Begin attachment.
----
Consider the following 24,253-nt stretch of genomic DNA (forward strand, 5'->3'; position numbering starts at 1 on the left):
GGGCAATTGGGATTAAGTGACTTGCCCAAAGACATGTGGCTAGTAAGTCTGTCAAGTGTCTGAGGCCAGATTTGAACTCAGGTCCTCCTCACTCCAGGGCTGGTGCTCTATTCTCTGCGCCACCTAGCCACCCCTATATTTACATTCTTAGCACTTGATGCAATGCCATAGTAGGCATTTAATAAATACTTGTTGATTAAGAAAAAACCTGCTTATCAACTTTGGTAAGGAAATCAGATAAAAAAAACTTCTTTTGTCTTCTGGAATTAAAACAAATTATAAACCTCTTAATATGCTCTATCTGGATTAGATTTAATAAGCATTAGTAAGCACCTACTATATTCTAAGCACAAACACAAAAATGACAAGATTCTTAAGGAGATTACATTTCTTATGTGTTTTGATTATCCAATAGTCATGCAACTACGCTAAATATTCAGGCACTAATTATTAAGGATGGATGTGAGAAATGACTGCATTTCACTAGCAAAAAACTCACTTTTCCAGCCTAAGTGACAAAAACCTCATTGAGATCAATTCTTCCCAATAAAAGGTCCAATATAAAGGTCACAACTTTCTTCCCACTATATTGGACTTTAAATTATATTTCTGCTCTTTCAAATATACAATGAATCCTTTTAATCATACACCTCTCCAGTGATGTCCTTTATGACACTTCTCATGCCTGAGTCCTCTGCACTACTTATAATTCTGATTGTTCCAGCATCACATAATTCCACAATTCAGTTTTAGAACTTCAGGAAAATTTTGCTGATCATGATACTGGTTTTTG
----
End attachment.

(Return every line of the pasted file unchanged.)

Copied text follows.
Consider the following 24,253-nt stretch of genomic DNA (forward strand, 5'->3'; position numbering starts at 1 on the left):
GGGCAATTGGGATTAAGTGACTTGCCCAAAGACATGTGGCTAGTAAGTCTGTCAAGTGTCTGAGGCCAGATTTGAACTCAGGTCCTCCTCACTCCAGGGCTGGTGCTCTATTCTCTGCGCCACCTAGCCACCCCTATATTTACATTCTTAGCACTTGATGCAATGCCATAGTAGGCATTTAATAAATACTTGTTGATTAAGAAAAAACCTGCTTATCAACTTTGGTAAGGAAATCAGATAAAAAAAACTTCTTTTGTCTTCTGGAATTAAAACAAATTATAAACCTCTTAATATGCTCTATCTGGATTAGATTTAATAAGCATTAGTAAGCACCTACTATATTCTAAGCACAAACACAAAAATGACAAGATTCTTAAGGAGATTACATTTCTTATGTGTTTTGATTATCCAATAGTCATGCAACTACGCTAAATATTCAGGCACTAATTATTAAGGATGGATGTGAGAAATGACTGCATTTCACTAGCAAAAAACTCACTTTTCCAGCCTAAGTGACAAAAACCTCATTGAGATCAATTCTTCCCAATAAAAGGTCCAATATAAAGGTCACAACTTTCTTCCCACTATATTGGACTTTAAATTATATTTCTGCTCTTTCAAATATACAATGAATCCTTTTAATCATACACCTCTCCAGTGATGTCCTTTATGACACTTCTCATGCCTGAGTCCTCTGCACTACTTATAATTCTGATTGTTCCAGCATCACATAATTCCACAATTCAGTTTTAGAACTTCAGGAAAATTTTGCTGATCATGATACTGGTTTTTG